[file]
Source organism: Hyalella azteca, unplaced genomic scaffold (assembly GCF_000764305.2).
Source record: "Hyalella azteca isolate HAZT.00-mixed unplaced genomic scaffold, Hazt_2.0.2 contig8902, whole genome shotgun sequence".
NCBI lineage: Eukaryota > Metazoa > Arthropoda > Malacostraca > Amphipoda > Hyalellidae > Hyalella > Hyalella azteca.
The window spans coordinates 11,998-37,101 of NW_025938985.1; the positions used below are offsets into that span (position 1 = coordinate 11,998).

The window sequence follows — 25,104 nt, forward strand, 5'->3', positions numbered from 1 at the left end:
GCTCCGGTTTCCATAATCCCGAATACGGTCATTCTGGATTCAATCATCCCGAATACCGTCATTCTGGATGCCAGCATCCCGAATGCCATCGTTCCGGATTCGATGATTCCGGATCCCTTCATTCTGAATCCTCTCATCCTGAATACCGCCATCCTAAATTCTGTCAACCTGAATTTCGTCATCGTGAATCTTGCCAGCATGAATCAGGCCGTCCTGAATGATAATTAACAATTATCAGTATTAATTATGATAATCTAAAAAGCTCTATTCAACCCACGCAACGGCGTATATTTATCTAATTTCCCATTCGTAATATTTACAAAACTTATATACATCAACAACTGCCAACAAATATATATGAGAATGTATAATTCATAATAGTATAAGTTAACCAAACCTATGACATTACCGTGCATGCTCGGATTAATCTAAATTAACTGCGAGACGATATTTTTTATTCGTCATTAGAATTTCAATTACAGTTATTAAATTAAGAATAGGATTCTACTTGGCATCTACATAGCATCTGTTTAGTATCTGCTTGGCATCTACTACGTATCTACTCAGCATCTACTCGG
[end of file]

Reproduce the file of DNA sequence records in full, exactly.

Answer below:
Source organism: Hyalella azteca, unplaced genomic scaffold (assembly GCF_000764305.2).
Source record: "Hyalella azteca isolate HAZT.00-mixed unplaced genomic scaffold, Hazt_2.0.2 contig8902, whole genome shotgun sequence".
NCBI lineage: Eukaryota > Metazoa > Arthropoda > Malacostraca > Amphipoda > Hyalellidae > Hyalella > Hyalella azteca.
The window spans coordinates 11,998-37,101 of NW_025938985.1; the positions used below are offsets into that span (position 1 = coordinate 11,998).

The window sequence follows — 25,104 nt, forward strand, 5'->3', positions numbered from 1 at the left end:
GCTCCGGTTTCCATAATCCCGAATACGGTCATTCTGGATTCAATCATCCCGAATACCGTCATTCTGGATGCCAGCATCCCGAATGCCATCGTTCCGGATTCGATGATTCCGGATCCCTTCATTCTGAATCCTCTCATCCTGAATACCGCCATCCTAAATTCTGTCAACCTGAATTTCGTCATCGTGAATCTTGCCAGCATGAATCAGGCCGTCCTGAATGATAATTAACAATTATCAGTATTAATTATGATAATCTAAAAAGCTCTATTCAACCCACGCAACGGCGTATATTTATCTAATTTCCCATTCGTAATATTTACAAAACTTATATACATCAACAACTGCCAACAAATATATATGAGAATGTATAATTCATAATAGTATAAGTTAACCAAACCTATGACATTACCGTGCATGCTCGGATTAATCTAAATTAACTGCGAGACGATATTTTTTATTCGTCATTAGAATTTCAATTACAGTTATTAAATTAAGAATAGGATTCTACTTGGCATCTACATAGCATCTGTTTAGTATCTGCTTGGCATCTACTACGTATCTACTCAGCATCTACTCGG